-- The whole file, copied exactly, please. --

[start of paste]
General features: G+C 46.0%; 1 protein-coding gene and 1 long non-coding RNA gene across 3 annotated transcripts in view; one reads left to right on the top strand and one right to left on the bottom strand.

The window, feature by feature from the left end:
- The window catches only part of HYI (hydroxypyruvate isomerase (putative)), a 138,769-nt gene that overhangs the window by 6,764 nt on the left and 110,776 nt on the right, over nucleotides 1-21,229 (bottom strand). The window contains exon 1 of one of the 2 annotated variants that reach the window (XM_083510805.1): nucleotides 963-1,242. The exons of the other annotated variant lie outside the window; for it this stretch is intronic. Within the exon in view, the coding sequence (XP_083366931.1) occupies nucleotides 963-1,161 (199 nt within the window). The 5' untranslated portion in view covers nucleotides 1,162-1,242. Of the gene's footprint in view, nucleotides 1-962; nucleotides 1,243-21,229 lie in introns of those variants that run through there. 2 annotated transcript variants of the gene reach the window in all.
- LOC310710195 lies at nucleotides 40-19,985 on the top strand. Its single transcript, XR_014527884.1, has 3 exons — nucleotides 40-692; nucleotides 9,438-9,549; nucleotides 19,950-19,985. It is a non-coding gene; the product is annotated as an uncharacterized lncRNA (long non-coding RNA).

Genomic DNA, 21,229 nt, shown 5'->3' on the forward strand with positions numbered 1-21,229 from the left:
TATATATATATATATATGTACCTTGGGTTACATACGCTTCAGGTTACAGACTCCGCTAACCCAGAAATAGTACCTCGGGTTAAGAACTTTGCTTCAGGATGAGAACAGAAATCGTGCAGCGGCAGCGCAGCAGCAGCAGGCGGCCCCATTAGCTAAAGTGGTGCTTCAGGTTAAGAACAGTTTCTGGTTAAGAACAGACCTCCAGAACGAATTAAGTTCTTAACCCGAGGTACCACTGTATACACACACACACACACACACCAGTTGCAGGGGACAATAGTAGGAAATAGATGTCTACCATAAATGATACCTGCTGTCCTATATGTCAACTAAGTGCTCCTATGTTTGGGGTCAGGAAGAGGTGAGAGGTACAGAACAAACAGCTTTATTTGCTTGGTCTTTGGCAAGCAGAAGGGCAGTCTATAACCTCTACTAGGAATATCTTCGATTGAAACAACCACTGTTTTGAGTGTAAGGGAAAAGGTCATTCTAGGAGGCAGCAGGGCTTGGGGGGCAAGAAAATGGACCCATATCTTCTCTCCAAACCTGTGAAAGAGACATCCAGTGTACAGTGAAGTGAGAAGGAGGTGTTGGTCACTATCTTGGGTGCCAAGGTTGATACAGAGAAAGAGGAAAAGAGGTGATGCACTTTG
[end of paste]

General features: G+C 46.0%; 1 protein-coding gene and 1 long non-coding RNA gene across 3 annotated transcripts in view; one reads left to right on the top strand and one right to left on the bottom strand.

The window, feature by feature from the left end:
- The window catches only part of HYI (hydroxypyruvate isomerase (putative)), a 138,769-nt gene that overhangs the window by 6,764 nt on the left and 110,776 nt on the right, over nucleotides 1-21,229 (bottom strand). The window contains exon 1 of one of the 2 annotated variants that reach the window (XM_083510805.1): nucleotides 963-1,242. The exons of the other annotated variant lie outside the window; for it this stretch is intronic. Within the exon in view, the coding sequence (XP_083366931.1) occupies nucleotides 963-1,161 (199 nt within the window). The 5' untranslated portion in view covers nucleotides 1,162-1,242. Of the gene's footprint in view, nucleotides 1-962; nucleotides 1,243-21,229 lie in introns of those variants that run through there. 2 annotated transcript variants of the gene reach the window in all.
- LOC310710195 lies at nucleotides 40-19,985 on the top strand. Its single transcript, XR_014527884.1, has 3 exons — nucleotides 40-692; nucleotides 9,438-9,549; nucleotides 19,950-19,985. It is a non-coding gene; the product is annotated as an uncharacterized lncRNA (long non-coding RNA).

Genomic DNA, 21,229 nt, shown 5'->3' on the forward strand with positions numbered 1-21,229 from the left:
TATATATATATATATATGTACCTTGGGTTACATACGCTTCAGGTTACAGACTCCGCTAACCCAGAAATAGTACCTCGGGTTAAGAACTTTGCTTCAGGATGAGAACAGAAATCGTGCAGCGGCAGCGCAGCAGCAGCAGGCGGCCCCATTAGCTAAAGTGGTGCTTCAGGTTAAGAACAGTTTCTGGTTAAGAACAGACCTCCAGAACGAATTAAGTTCTTAACCCGAGGTACCACTGTATACACACACACACACACACACCAGTTGCAGGGGACAATAGTAGGAAATAGATGTCTACCATAAATGATACCTGCTGTCCTATATGTCAACTAAGTGCTCCTATGTTTGGGGTCAGGAAGAGGTGAGAGGTACAGAACAAACAGCTTTATTTGCTTGGTCTTTGGCAAGCAGAAGGGCAGTCTATAACCTCTACTAGGAATATCTTCGATTGAAACAACCACTGTTTTGAGTGTAAGGGAAAAGGTCATTCTAGGAGGCAGCAGGGCTTGGGGGGCAAGAAAATGGACCCATATCTTCTCTCCAAACCTGTGAAAGAGACATCCAGTGTACAGTGAAGTGAGAAGGAGGTGTTGGTCACTATCTTGGGTGCCAAGGTTGATACAGAGAAAGAGGAAAAGAGGTGATGCACTTTG